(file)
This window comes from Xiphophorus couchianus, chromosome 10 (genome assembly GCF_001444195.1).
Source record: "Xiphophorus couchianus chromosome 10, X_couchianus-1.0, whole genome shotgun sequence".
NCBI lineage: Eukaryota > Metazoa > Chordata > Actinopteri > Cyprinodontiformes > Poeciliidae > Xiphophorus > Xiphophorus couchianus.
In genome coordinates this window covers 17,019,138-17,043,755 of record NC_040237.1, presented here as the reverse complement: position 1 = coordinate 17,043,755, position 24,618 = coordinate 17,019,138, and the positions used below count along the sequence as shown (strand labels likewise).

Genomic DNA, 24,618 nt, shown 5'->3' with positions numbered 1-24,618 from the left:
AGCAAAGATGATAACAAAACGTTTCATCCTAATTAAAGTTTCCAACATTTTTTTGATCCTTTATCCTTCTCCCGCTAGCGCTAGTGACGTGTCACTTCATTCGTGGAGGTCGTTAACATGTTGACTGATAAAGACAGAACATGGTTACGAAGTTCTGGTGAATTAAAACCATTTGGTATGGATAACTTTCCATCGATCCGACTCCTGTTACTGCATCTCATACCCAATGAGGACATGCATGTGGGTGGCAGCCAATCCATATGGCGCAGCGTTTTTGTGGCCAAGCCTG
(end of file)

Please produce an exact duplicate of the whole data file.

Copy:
This window comes from Xiphophorus couchianus, chromosome 10 (genome assembly GCF_001444195.1).
Source record: "Xiphophorus couchianus chromosome 10, X_couchianus-1.0, whole genome shotgun sequence".
NCBI lineage: Eukaryota > Metazoa > Chordata > Actinopteri > Cyprinodontiformes > Poeciliidae > Xiphophorus > Xiphophorus couchianus.
In genome coordinates this window covers 17,019,138-17,043,755 of record NC_040237.1, presented here as the reverse complement: position 1 = coordinate 17,043,755, position 24,618 = coordinate 17,019,138, and the positions used below count along the sequence as shown (strand labels likewise).

Genomic DNA, 24,618 nt, shown 5'->3' with positions numbered 1-24,618 from the left:
AGCAAAGATGATAACAAAACGTTTCATCCTAATTAAAGTTTCCAACATTTTTTTGATCCTTTATCCTTCTCCCGCTAGCGCTAGTGACGTGTCACTTCATTCGTGGAGGTCGTTAACATGTTGACTGATAAAGACAGAACATGGTTACGAAGTTCTGGTGAATTAAAACCATTTGGTATGGATAACTTTCCATCGATCCGACTCCTGTTACTGCATCTCATACCCAATGAGGACATGCATGTGGGTGGCAGCCAATCCATATGGCGCAGCGTTTTTGTGGCCAAGCCTG